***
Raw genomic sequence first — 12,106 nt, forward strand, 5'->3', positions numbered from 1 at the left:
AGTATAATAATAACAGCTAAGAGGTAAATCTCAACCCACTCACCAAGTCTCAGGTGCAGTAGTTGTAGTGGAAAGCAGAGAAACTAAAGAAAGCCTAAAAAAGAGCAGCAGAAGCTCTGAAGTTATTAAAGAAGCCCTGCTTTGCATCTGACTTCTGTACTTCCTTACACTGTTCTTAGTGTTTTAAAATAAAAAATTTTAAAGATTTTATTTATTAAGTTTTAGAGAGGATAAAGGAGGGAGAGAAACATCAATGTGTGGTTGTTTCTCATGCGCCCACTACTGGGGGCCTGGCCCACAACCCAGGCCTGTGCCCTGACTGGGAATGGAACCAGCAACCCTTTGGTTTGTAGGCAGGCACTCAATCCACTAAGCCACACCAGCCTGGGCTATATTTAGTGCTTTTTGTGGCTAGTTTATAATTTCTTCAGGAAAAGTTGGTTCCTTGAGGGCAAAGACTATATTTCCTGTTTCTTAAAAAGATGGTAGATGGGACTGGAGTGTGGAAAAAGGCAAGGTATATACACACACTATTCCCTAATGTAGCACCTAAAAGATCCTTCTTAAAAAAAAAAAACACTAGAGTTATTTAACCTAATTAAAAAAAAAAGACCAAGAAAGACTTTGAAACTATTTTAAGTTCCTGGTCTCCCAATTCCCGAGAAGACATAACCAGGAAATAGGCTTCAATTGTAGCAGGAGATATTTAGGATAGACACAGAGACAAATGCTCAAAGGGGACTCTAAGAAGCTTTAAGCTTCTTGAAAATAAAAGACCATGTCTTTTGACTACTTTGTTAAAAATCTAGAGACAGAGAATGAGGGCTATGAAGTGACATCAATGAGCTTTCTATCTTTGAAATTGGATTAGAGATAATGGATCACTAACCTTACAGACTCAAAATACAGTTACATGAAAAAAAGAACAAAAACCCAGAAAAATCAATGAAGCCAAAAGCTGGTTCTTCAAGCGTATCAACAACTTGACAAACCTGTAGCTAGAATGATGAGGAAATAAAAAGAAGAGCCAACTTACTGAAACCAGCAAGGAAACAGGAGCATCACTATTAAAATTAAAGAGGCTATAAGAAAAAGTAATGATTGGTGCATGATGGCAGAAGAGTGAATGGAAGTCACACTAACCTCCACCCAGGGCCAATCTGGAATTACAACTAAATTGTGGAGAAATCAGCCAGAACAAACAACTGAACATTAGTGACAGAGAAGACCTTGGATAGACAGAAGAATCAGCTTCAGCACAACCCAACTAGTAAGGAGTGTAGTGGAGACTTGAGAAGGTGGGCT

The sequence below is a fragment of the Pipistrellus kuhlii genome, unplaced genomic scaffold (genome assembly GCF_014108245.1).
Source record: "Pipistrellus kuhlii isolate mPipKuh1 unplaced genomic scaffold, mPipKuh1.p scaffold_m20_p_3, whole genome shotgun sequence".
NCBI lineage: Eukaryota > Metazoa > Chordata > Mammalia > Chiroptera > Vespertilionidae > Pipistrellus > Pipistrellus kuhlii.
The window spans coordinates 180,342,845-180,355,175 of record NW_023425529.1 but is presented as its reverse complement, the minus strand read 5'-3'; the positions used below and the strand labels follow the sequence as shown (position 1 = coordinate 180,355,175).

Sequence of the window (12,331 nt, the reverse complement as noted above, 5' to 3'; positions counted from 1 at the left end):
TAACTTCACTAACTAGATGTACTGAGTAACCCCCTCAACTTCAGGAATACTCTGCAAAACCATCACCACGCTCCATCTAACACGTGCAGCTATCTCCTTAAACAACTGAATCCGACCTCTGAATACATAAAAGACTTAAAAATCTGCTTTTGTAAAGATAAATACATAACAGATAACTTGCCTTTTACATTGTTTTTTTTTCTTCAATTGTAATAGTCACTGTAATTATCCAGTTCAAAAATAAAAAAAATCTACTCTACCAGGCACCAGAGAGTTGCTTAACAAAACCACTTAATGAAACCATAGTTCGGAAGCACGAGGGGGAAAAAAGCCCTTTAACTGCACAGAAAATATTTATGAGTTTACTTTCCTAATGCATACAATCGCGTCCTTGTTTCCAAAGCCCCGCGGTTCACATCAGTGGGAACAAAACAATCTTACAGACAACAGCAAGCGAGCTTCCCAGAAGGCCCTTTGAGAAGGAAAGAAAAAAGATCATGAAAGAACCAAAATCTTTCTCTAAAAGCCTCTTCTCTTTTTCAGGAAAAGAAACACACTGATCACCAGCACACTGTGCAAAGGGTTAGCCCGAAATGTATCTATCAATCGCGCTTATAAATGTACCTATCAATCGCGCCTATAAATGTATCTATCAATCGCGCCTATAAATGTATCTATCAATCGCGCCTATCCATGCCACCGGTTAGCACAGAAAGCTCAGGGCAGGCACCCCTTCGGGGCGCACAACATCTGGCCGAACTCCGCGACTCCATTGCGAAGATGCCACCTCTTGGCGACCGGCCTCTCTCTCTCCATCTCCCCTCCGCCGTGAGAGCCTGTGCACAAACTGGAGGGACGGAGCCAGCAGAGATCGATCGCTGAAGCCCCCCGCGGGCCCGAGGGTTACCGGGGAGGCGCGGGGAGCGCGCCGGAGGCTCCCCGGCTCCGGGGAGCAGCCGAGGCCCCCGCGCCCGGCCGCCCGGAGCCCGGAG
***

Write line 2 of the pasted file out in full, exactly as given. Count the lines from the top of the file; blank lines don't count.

AGTATAATAATAACAGCTAAGAGGTAAATCTCAACCCACTCACCAAGTCTCAGGTGCAGTAGTTGTAGTGGAAAGCAGAGAAACTAAAGAAAGCCTAAAAAAGAGCAGCAGAAGCTCTGAAGTTATTAAAGAAGCCCTGCTTTGCATCTGACTTCTGTACTTCCTTACACTGTTCTTAGTGTTTTAAAATAAAAAATTTTAAAGATTTTATTTATTAAGTTTTAGAGAGGATAAAGGAGGGAGAGAAACATCAATGTGTGGTTGTTTCTCATGCGCCCACTACTGGGGGCCTGGCCCACAACCCAGGCCTGTGCCCTGACTGGGAATGGAACCAGCAACCCTTTGGTTTGTAGGCAGGCACTCAATCCACTAAGCCACACCAGCCTGGGCTATATTTAGTGCTTTTTGTGGCTAGTTTATAATTTCTTCAGGAAAAGTTGGTTCCTTGAGGGCAAAGACTATATTTCCTGTTTCTTAAAAAGATGGTAGATGGGACTGGAGTGTGGAAAAAGGCAAGGTATATACACACACTATTCCCTAATGTAGCACCTAAAAGATCCTTCTTAAAAAAAAAAAACACTAGAGTTATTTAACCTAATTAAAAAAAAAAGACCAAGAAAGACTTTGAAACTATTTTAAGTTCCTGGTCTCCCAATTCCCGAGAAGACATAACCAGGAAATAGGCTTCAATTGTAGCAGGAGATATTTAGGATAGACACAGAGACAAATGCTCAAAGGGGACTCTAAGAAGCTTTAAGCTTCTTGAAAATAAAAGACCATGTCTTTTGACTACTTTGTTAAAAATCTAGAGACAGAGAATGAGGGCTATGAAGTGACATCAATGAGCTTTCTATCTTTGAAATTGGATTAGAGATAATGGATCACTAACCTTACAGACTCAAAATACAGTTACATGAAAAAAAGAACAAAAACCCAGAAAAATCAATGAAGCCAAAAGCTGGTTCTTCAAGCGTATCAACAACTTGACAAACCTGTAGCTAGAATGATGAGGAAATAAAAAGAAGAGCCAACTTACTGAAACCAGCAAGGAAACAGGAGCATCACTATTAAAATTAAAGAGGCTATAAGAAAAAGTAATGATTGGTGCATGATGGCAGAAGAGTGAATGGAAGTCACACTAACCTCCACCCAGGGCCAATCTGGAATTACAACTAAATTGTGGAGAAATCAGCCAGAACAAACAACTGAACATTAGTGACAGAGAAGACCTTGGATAGACAGAAGAATCAGCTTCAGCACAACCCAACTAGTAAGGAGTGTAGTGGAGACTTGAGAAGGTGGGCT